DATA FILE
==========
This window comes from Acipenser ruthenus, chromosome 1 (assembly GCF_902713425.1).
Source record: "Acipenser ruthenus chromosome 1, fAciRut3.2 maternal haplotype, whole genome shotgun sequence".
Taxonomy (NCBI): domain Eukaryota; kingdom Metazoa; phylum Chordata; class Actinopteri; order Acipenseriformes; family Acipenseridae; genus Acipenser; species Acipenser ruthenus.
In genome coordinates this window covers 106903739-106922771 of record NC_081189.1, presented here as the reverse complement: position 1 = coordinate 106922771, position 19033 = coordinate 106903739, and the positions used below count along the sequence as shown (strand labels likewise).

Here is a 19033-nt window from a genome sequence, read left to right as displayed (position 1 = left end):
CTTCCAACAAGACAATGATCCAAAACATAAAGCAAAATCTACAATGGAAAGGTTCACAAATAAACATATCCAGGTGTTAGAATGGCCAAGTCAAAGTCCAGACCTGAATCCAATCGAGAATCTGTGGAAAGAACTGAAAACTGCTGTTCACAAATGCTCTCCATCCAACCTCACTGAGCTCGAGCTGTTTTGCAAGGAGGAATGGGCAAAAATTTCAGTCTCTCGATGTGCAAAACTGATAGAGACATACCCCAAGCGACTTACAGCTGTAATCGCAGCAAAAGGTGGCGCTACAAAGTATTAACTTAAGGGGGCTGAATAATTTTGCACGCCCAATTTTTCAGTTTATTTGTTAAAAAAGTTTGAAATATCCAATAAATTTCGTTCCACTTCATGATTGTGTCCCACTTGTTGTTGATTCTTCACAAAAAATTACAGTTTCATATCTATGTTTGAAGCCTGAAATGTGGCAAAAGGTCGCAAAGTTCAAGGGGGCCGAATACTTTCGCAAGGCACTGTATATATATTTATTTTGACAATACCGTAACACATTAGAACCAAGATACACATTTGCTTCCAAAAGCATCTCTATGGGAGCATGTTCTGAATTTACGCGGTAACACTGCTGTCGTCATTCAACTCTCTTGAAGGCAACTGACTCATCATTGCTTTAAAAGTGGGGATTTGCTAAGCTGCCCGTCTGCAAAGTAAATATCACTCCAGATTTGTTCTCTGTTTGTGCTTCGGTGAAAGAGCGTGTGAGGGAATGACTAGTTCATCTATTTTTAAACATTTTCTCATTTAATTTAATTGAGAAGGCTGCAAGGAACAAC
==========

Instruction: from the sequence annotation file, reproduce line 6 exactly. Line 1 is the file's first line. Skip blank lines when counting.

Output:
CTTCCAACAAGACAATGATCCAAAACATAAAGCAAAATCTACAATGGAAAGGTTCACAAATAAACATATCCAGGTGTTAGAATGGCCAAGTCAAAGTCCAGACCTGAATCCAATCGAGAATCTGTGGAAAGAACTGAAAACTGCTGTTCACAAATGCTCTCCATCCAACCTCACTGAGCTCGAGCTGTTTTGCAAGGAGGAATGGGCAAAAATTTCAGTCTCTCGATGTGCAAAACTGATAGAGACATACCCCAAGCGACTTACAGCTGTAATCGCAGCAAAAGGTGGCGCTACAAAGTATTAACTTAAGGGGGCTGAATAATTTTGCACGCCCAATTTTTCAGTTTATTTGTTAAAAAAGTTTGAAATATCCAATAAATTTCGTTCCACTTCATGATTGTGTCCCACTTGTTGTTGATTCTTCACAAAAAATTACAGTTTCATATCTATGTTTGAAGCCTGAAATGTGGCAAAAGGTCGCAAAGTTCAAGGGGGCCGAATACTTTCGCAAGGCACTGTATATATATTTATTTTGACAATACCGTAACACATTAGAACCAAGATACACATTTGCTTCCAAAAGCATCTCTATGGGAGCATGTTCTGAATTTACGCGGTAACACTGCTGTCGTCATTCAACTCTCTTGAAGGCAACTGACTCATCATTGCTTTAAAAGTGGGGATTTGCTAAGCTGCCCGTCTGCAAAGTAAATATCACTCCAGATTTGTTCTCTGTTTGTGCTTCGGTGAAAGAGCGTGTGAGGGAATGACTAGTTCATCTATTTTTAAACATTTTCTCATTTAATTTAATTGAGAAGGCTGCAAGGAACAAC